March 5 through April 18, 1982

Sometimes, when looking at Rohrer’s paintings, there are exciting moments when we see unintended correspondences to life, the happenstancial mimesis of water, sky or land. But more electric are the instances when we look at life and discover intimations of his own artistic vision. There is a natural consonance between Rohrer’s dappled, abstract canvases and the scalloped swells of a hornet’s nest, or the toothy signature of a chain-saw blade. Like the artisans who glazed speckled spongeware, or decorated chests with painted grains, Rohrer conveys his body rhythms in the patterning of strokes. His sources lie here in the world of crafts, as much as they do in the history of painting.

The artist uses square canvases, periodically changing the designation of top and bottom by shifting its position a quarter turn. On the underlayers, Rohrer’s marks may follow a cylindrical or diagonal path, or bell in the center like the profile of a derby. On what he calls this layer of ”writing,” Rohrer will take color for a walk, stepping it through an intuited sequence of transitions in hue and value. His canny ability to calculate a hue’s relative and real value while controlling its weight and density is most evident in the top layer. Frequently, the edges serve as a record of process, offering a partial window through the multiple surfaces which are otherwise difficult to disengage. Rohrer’s paintings have the presence of ethereal forces, persuaded by his gestural eloquence into more permanent residence.

Judith Stein
Coordinator, Morris Gallery

Artist Statement
The paintings are meant to be read without reference, as purely visual, experienced directly, without the noise of the verbal or the interference of the written. I’ve meant to make paintings that are as basic as a potato and as persuasive as an orchard in bloom. I want them to be the equivalent to handing you something I’ve taken from my pocket, saying, ”this is it.”

Each painting demonstrates how a color is relational and positional. Color is pure or diluted, dulled, lightened, warmed or cooled, covers or is covered. For only a moment is any color constant, as it makes visible its passage from one visual formation to another. A magenta moves from upper left to lower righ t and firms in a blackened band, a green mixes with and settles toward a violet. Each is cumulative as rows and layers of strokes, almost disguised, form the painting surface. These strokes are the motor for determining the beat. I’m excited to acknowledge the pulsating rhythm that results.

Warren Rohrer


1. Settlement: Magenta, 1980
Oil on Canvas
72 x 72”

2. Settlement: Toward Red, 1981
Oil on Canvas
72 x 72”

3. Settlement: Blue, 1981
Oil on Canvas
66″ 66″

4. Passage 4, 1982
Oil on Canvas
60 ” x 60 ”

5. Passage 3, 1982
Oil on Canvas
60″ x 60”

6. Passage 2, 1981
Oil on Canvas
60 x 60″

7. Passage 1, 1981
Oil on Canvas
60” x 60”

8. Place: Red, 1981
Oil on Canvas
10″ x 10”

9. Place: Magenta, 1981
Oil on Canvas
10” x 101″

10. Place: Dulled Violet, 1981
Oil on Canvas
10″ x 10”

11. Place., Yellow, 1982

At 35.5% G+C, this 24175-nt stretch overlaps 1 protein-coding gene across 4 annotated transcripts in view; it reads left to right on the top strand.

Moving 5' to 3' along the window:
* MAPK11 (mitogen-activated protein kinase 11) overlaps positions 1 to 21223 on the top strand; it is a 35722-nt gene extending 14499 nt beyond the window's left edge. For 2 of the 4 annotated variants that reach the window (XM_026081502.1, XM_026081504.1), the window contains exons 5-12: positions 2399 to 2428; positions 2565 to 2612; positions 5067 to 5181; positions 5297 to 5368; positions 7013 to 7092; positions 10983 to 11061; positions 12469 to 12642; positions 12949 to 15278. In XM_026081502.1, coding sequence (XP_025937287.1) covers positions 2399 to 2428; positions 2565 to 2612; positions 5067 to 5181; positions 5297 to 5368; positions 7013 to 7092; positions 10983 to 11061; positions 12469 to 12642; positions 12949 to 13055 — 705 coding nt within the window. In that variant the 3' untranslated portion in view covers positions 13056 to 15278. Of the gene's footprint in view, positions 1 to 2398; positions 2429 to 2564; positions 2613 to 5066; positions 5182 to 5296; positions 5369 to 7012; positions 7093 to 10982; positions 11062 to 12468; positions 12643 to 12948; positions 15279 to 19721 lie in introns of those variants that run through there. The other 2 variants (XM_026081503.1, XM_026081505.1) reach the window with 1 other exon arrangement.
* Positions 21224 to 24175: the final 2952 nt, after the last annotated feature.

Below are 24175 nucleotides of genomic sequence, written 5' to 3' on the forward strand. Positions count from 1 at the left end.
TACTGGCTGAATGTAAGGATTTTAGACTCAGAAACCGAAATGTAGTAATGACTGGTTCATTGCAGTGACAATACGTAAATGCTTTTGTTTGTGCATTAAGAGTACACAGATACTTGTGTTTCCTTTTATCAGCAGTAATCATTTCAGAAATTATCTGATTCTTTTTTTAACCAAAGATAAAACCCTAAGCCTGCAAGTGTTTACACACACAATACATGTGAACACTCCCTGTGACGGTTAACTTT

Oil on Canvas
10” x 10”

12. Settlement: Green to Violet, 1981
Oil on Canvas
66″ x 66″

Solo Exhibitions (Selected)
Swarthmore College, Swarthmore, 1963; Makler Gallery, Philadelphia, 1963, 1965, 1967, 1969, 1971; Delaware Art Museum, Wilmington, DE, 1964; Franklin & Marshall College, Lancaster, PA, 1967; Dickinson College, Carlisle, PA, 1969; Marian Locks Gallery, Philadelphia, 1974, 1976, 1978, 1980; Lamagna Gallery, New York City, 1976.

Group Exhibitions (Selected)
Pittsburgh International, 1955, Carnegie Museum of Art, Pittsburgh; Philadelphia: Three Centuries of American Art, 1976, Philadelphia Museum of Art; Contemporary Drawings: Philadelphia 1, 1978, Pennsylvania Academy of the Fine Arts; A Sense of Place, The Artist and the American Land, 1973, Joslyn Art Museum, Omaha, Nebraska; Made in Philadelphia II, 1974, Institute of Contemporary Art Delaware Water Gap, 1975, Corcoran Gallery of Art; Four Painters, 1977, Susan Caldwell Gallery, New York City.

Bibliography (Selected)

Philadelphia, The Pennsylvania Academy of the Fine Arts. Contemporary Drawings: Philadelphia 1 (Introductions by Frank Goodyear and Anne Percy), 1978.

_________, Philadelphia Museum of Art. Philadelphia: Three Centuries of American Art (introduction by Darrell Sewell and text by Anne d’Harnoncourt, pp. 622-624), 1976.

Donohoe, Victoria, ”Art,” Philadelphia Inquirer, March 7, 1980.
Forman, Nessa, “Art,” Philadelphia Sunday Bulletin, March 3, 1974.
Frank, Peter, ”New York Reviews,” Art News, Vol. 75 (May 1976), p. 134.
Heinemann, Susan, “Reviews,” Artforum, Vol. 13 (January 1975), pp. 66-67.
McFadden, Sarah, “Report From Philadelphia,” Art In America, Vol. 67 (May-June 1979), pp. 21-31.
Stewart, Patricia, “Warren Rohrer,” Arts Magazine, Vol. 75 (March 197 6), p. 5.

WARREN ROHRER: Artist and the Land, Filmmaker and producer: Tony Arzt, New York, N.Y., for United States International Communications Agency,1978.

TAPE: Institute of Contemporary Art, Philadelphia, Pennsylvania. ”Warren Rohrer,” for the exhibition: Philadelphia-Houston Exchange, 1976. Five minutes.

The Morris Gallery displays the works of outstanding contemporary artists with a connection to Philadelphia, determined by birth, schooling or residence. The exhibitions are chosen by a committee composed of area artists, museum personnel and collectors, and the curatorial staff of the Academy. Currently serving on the Morris Gallery Exhibition Committee are: Bo Bartlett, Murray Dessner, Walter Erlebacher, Janet Kardon, Charles Mather, III, Dr. Perry Ottenberg, David Pease, Ann Percy, Jody Pinto, Jim Repenning, Rachel Seymour, Acey Wolgin; and Academy staff Richard Boyle, Frank Goodyear, Kathy Foster, Linda Bantel, Judith Stein.

Nancy Kress

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